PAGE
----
A SDVOSB was not required to inform a procuring agency that the service-disabled veteran owner had passed away following submission of the SDVOSB’s proposal, according to a recent decision of the U.S. Court of Federal Claims.
In NEIE, Inc. v. United States, No. 13-164 C (2013), the Court sharply criticized the U.S. Environmental Protection Agency for unjustifiably maintaining that the SDVOSB in question was required to inform the EPA of the veteran’s death, even though there is no such requirement in the regulations and the veteran’s death had no impact on the SDVOSB’s contract eligibility.
The NEIE case is not only a good reminder of when a SDVOSB must be eligible to receive a non-VA SDVOSB set-aside (typically, at the time of the initial priced offer), but a troubling example of an over-zealous procuring agency misinterpreting and misapplying the SDVOSB regulations to the detriment of an eligible SDVOSB.
A procuring agency need not inform an offeror, as part of discussions, that the offeror’s price is higher than those of its competitors. According to a recent ruling of the Court of Federal Claims, the only exception is if the offeror’s price is so high as to preclude award to the offeror–an “unreasonable” price, in FAR parlance.
The Court’s decision in Lyon Shipyard, Inc. v. The United States (Nov. 27, 2013) comes on the heels of a recent GAO decision reaching a similar result.
The U.S. Court of Federal Claims lacks jurisdiction to hear a challenge to an agency’s decision to procure services by way of a task-order competition under a government-wide acquisition contract.
In MORI Associates, Inc., No. 13-671C (2013), the Court held that it lacked authority to consider whether an agency’s decision to procure services by way of a task order competition under a GWAC–rather than under the GSA Schedule–was improper.
A procuring agency erred by failing to seek clarification of an obvious clerical error in a small business’s proposal, according to a recent ruling by the U.S. Court of Federal Claims.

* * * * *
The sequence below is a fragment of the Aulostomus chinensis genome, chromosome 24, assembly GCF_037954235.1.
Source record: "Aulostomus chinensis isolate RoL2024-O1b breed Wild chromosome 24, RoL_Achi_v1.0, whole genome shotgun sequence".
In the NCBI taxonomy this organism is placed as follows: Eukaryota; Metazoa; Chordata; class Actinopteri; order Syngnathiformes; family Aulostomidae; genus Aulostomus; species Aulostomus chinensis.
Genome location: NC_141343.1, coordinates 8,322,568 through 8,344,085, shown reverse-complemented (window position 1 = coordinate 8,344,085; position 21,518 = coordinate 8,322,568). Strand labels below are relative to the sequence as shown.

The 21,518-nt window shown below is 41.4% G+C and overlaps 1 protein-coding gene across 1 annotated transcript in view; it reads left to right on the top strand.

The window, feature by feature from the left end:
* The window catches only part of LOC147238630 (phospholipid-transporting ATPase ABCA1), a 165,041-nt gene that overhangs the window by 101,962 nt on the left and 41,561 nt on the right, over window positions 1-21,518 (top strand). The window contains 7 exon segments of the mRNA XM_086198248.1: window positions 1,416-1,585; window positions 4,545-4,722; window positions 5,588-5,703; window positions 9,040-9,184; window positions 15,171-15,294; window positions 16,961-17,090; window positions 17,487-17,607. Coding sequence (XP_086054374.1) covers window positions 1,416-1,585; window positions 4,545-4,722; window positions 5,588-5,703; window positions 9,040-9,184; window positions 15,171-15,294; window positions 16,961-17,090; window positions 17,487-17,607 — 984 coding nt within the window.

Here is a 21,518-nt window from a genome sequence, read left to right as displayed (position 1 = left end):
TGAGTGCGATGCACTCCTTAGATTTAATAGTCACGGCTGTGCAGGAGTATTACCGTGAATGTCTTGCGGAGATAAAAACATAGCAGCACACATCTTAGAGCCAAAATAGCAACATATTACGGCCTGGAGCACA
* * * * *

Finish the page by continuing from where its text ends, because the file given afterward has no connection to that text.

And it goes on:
In BCPeabody Construction Services, Inc., No. 13-378C (2013), the Court held that although procuring agencies have discretion as to whether to clarify clerical mistakes, that discretion is not unlimited–and that failing to clarify an obvious mistake may be an abuse of discretion. It’s a ruling that should be cheered by small government contractors.
Here’s one you don’t see every day: a contractor, complaining that the government was unfairly holding it to outdated pricing, attempted to protest its own award.
No dice, according to the U.S. Court of Federal Claims, which dismissed the protest on jurisdictional grounds.
A company’s blanket purchase agreement with the U.S. Forest Service was not a “contract,” meaning that the company had no ability to file a complaint with the U.S. Court of Federal Claims for an alleged improper termination of the BPA.
In dismissing the complaint on technical grounds, the Court’s message to the terminated company was, in essence, “tough luck.”
In a recent case, a federal court held that a procuring agency properly downgraded an offeror’s proposal because the proposal was ambiguous as to how much of the contract work the offeror intended to subcontract.
According to the Court, even though the amount to be subcontracted was small in any event, the ambiguity meant that the procuring agency reasonably questioned whether the offeror understood the requirements of the solicitation.